SYMBOLIC: ADVENTURES IN TEXT
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January 19, 2005
110: The Medium and the Message
I spent most of the weekend doing page layout for the first volume of the Misfit Library Journal, cutting and pasting and placing text on the page. At some point, the words vanished and it became an exercise in moving blocks of text around in an effort to create sequences that maintained a flow. If the reader can't dive into the text -- if there are too many rocky protrusions near the edge of the deep water -- they'll be less likely to submerge themselves in the work. They'll skim, they'll wade, they'll look for other places to swim. How much of our discourse is bent around presenting information in a palatable format? How tightly is our communication wrapped around our pleasure principle?
Suffering through a full Catholic Mass in Latin, notwithstanding. Some activities are all about penitence.
I recognize that I'm not the target audience of such a discourse and that, for those who want to partake of such an event, there is pleasure to be had from the extensive ceremony. For them, the message and the medium both stroke the same happy spots in their cortex. For me, not so much, but that reflects more on what I find useful in communication than on any intrinsic quality of the liturgy.
Sure, Marshall McLuhan famously opined that the "medium was the message" and several generations of advertising executives and pop culture jockies held onto their jobs because of the perception that HOW you said something was just as important as WHAT you said. And, unfortunately, discourse has become even more skewed in this time of ten second sound bytes and 24-hour newscasts: HOW you say something is everything, WHAT you are saying is irrelevant.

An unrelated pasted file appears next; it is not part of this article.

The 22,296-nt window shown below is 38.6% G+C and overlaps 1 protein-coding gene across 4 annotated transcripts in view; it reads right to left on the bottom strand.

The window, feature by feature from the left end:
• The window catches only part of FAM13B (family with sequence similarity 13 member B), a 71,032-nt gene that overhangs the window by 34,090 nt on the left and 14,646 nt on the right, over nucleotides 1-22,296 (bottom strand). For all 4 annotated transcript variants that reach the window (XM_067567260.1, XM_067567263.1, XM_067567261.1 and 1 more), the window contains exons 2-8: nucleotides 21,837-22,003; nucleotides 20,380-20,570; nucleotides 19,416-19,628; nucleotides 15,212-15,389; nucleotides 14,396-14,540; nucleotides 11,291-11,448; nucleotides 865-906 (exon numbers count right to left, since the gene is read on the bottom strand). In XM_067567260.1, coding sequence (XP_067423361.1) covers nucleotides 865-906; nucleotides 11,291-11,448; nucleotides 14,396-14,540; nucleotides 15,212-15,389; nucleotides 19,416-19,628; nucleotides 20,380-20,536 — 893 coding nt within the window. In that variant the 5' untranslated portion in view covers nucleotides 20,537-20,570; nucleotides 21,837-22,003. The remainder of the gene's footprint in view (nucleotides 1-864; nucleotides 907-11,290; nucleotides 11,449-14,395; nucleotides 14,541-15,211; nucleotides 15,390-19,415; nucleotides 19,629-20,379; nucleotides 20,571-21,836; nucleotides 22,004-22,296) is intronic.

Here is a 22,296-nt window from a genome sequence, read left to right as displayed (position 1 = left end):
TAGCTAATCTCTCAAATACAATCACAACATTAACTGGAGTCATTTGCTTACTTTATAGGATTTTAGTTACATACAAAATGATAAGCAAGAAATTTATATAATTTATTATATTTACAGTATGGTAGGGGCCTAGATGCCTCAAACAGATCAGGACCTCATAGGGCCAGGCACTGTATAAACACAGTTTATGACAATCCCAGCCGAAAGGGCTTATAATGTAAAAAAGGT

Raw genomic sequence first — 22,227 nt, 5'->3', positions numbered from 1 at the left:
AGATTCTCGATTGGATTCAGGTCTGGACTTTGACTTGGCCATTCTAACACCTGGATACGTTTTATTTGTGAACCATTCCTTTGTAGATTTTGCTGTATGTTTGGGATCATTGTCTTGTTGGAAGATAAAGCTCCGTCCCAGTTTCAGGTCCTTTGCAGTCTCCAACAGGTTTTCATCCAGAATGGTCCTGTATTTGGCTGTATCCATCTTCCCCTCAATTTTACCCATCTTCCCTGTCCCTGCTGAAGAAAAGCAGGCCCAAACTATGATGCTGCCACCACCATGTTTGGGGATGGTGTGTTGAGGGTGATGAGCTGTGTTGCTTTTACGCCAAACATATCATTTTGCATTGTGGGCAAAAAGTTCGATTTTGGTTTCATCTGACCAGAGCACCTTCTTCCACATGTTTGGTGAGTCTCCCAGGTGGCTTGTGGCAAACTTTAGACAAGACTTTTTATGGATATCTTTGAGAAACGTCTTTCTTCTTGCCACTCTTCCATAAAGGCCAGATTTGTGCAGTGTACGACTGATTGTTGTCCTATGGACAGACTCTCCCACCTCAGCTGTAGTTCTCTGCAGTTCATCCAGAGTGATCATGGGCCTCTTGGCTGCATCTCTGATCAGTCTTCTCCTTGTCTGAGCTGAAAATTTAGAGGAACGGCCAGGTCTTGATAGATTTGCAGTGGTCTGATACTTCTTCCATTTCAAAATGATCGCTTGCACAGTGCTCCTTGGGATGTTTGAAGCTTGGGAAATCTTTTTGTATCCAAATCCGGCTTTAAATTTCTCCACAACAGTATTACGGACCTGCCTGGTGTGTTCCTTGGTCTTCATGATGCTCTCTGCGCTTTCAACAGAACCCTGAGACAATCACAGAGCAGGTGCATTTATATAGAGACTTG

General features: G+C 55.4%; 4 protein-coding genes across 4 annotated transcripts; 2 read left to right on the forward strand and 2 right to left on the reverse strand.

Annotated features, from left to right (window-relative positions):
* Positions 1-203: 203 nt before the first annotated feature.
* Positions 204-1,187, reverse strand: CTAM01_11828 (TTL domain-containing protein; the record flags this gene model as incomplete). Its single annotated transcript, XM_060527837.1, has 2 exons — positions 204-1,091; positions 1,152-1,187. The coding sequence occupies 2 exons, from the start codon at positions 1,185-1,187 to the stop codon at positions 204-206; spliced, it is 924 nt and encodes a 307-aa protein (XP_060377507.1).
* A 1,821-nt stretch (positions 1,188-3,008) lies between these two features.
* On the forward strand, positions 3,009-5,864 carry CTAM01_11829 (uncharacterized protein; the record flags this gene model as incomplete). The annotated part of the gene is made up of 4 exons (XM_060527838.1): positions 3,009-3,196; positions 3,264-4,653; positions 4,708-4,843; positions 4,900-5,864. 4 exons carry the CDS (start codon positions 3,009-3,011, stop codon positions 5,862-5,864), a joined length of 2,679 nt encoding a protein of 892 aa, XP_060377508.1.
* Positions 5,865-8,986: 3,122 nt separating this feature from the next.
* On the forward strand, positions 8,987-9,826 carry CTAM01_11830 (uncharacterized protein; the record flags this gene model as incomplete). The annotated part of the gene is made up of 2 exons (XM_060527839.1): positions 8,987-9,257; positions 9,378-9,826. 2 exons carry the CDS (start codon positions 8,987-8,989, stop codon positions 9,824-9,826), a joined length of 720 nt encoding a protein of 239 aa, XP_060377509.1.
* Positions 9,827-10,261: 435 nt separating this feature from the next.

How hollow have we become? Aye, stuffed with static and saliva-stained junk mail.
One of McLuhan's other observations was the idea of "amputations," where an "extension" -- a piece of technology allows for us to extend our normal human reach in some way -- contributes to the amputation of some previous extension. The telephone, for example, alleviated the need for penmanship because it was easier to speak on the phone than it was to write a letter. E-mail, in turn, resurrected the functionality of letter writing but it traded mass communication for clarity and brevity. The Internet and its ready connectivity has made us global citizens, but at what cost? What have we given up in return for the flood of information that is now available to us?
I think it comes back to that ten percent argument -- the "we only use 10% of our brains" argument. We're still only working with that fraction, filtering out everything else. The struggle for that small slice of our attention has become fierce and we've tunnel-visioned ourselves down to That Which Catches Our Eye. We've become magpies, our fancies caught by the shiny things.
I'm reading K. J. Bishop's The Etched City right now and I find myself having to make an effort to read carefully. She is very florid, yet very precise in her language and it is easy for my magpie eyes to start skimming the words. Not much happen in any given paragraph, but part of the enjoyment of the work comes in watching how she says things. I've been reading too superficially over the last few years, cottoning to the Michael Crichton style of writing (the "if I string together enough dialogue and stage directions, it'll be a book" school of putting text on the page), and have neglected the sheer act of reading, of enjoying the construction of the language.
It takes time, you know. Who has time any more? Too much TV to watch, too many films to see, too much music to hear, too many words to read. My language is being amputated. That's the trade I'm making in return for global connectivity. Have I made the right choice?
Posted by Teppo at January 19, 2005 02:56 PM